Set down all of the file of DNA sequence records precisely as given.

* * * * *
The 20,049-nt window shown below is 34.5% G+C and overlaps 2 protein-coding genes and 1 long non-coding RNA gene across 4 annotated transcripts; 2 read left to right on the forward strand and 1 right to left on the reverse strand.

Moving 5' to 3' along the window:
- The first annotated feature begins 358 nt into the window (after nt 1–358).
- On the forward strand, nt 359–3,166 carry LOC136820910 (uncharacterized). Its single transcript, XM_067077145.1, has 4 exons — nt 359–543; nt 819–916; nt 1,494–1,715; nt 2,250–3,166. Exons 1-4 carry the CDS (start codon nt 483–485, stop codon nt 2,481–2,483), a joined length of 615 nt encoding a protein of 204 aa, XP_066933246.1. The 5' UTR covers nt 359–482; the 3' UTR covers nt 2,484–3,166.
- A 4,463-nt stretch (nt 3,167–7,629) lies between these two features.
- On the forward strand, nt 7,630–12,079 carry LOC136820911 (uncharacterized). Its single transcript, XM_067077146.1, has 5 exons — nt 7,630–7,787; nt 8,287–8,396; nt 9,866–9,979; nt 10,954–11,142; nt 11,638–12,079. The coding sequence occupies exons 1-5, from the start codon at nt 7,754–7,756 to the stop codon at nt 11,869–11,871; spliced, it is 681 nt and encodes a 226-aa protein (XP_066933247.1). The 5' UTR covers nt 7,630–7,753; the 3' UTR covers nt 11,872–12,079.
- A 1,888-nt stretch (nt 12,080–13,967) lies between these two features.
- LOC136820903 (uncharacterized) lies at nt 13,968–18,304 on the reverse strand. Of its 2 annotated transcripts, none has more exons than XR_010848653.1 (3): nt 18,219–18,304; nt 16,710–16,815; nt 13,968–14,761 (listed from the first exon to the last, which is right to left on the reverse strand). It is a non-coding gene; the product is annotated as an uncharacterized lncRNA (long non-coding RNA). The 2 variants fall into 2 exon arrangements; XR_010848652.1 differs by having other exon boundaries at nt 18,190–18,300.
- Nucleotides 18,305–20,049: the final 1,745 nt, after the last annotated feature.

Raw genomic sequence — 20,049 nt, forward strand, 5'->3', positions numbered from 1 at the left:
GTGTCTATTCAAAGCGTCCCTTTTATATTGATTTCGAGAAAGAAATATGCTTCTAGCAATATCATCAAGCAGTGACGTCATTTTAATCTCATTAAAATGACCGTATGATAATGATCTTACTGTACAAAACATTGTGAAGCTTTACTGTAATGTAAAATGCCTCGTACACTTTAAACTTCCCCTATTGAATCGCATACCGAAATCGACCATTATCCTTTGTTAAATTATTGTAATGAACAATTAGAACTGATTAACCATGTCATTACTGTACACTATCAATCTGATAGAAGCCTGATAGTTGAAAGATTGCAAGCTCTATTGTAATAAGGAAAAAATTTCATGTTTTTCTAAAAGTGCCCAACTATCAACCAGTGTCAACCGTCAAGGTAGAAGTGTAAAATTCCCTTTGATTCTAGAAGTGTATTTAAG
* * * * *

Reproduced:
The 20,049-nt window shown below is 34.5% G+C and overlaps 2 protein-coding genes and 1 long non-coding RNA gene across 4 annotated transcripts; 2 read left to right on the forward strand and 1 right to left on the reverse strand.

Moving 5' to 3' along the window:
- The first annotated feature begins 358 nt into the window (after nt 1–358).
- On the forward strand, nt 359–3,166 carry LOC136820910 (uncharacterized). Its single transcript, XM_067077145.1, has 4 exons — nt 359–543; nt 819–916; nt 1,494–1,715; nt 2,250–3,166. Exons 1-4 carry the CDS (start codon nt 483–485, stop codon nt 2,481–2,483), a joined length of 615 nt encoding a protein of 204 aa, XP_066933246.1. The 5' UTR covers nt 359–482; the 3' UTR covers nt 2,484–3,166.
- A 4,463-nt stretch (nt 3,167–7,629) lies between these two features.
- On the forward strand, nt 7,630–12,079 carry LOC136820911 (uncharacterized). Its single transcript, XM_067077146.1, has 5 exons — nt 7,630–7,787; nt 8,287–8,396; nt 9,866–9,979; nt 10,954–11,142; nt 11,638–12,079. The coding sequence occupies exons 1-5, from the start codon at nt 7,754–7,756 to the stop codon at nt 11,869–11,871; spliced, it is 681 nt and encodes a 226-aa protein (XP_066933247.1). The 5' UTR covers nt 7,630–7,753; the 3' UTR covers nt 11,872–12,079.
- A 1,888-nt stretch (nt 12,080–13,967) lies between these two features.
- LOC136820903 (uncharacterized) lies at nt 13,968–18,304 on the reverse strand. Of its 2 annotated transcripts, none has more exons than XR_010848653.1 (3): nt 18,219–18,304; nt 16,710–16,815; nt 13,968–14,761 (listed from the first exon to the last, which is right to left on the reverse strand). It is a non-coding gene; the product is annotated as an uncharacterized lncRNA (long non-coding RNA). The 2 variants fall into 2 exon arrangements; XR_010848652.1 differs by having other exon boundaries at nt 18,190–18,300.
- Nucleotides 18,305–20,049: the final 1,745 nt, after the last annotated feature.

Raw genomic sequence — 20,049 nt, forward strand, 5'->3', positions numbered from 1 at the left:
GTGTCTATTCAAAGCGTCCCTTTTATATTGATTTCGAGAAAGAAATATGCTTCTAGCAATATCATCAAGCAGTGACGTCATTTTAATCTCATTAAAATGACCGTATGATAATGATCTTACTGTACAAAACATTGTGAAGCTTTACTGTAATGTAAAATGCCTCGTACACTTTAAACTTCCCCTATTGAATCGCATACCGAAATCGACCATTATCCTTTGTTAAATTATTGTAATGAACAATTAGAACTGATTAACCATGTCATTACTGTACACTATCAATCTGATAGAAGCCTGATAGTTGAAAGATTGCAAGCTCTATTGTAATAAGGAAAAAATTTCATGTTTTTCTAAAAGTGCCCAACTATCAACCAGTGTCAACCGTCAAGGTAGAAGTGTAAAATTCCCTTTGATTCTAGAAGTGTATTTAAG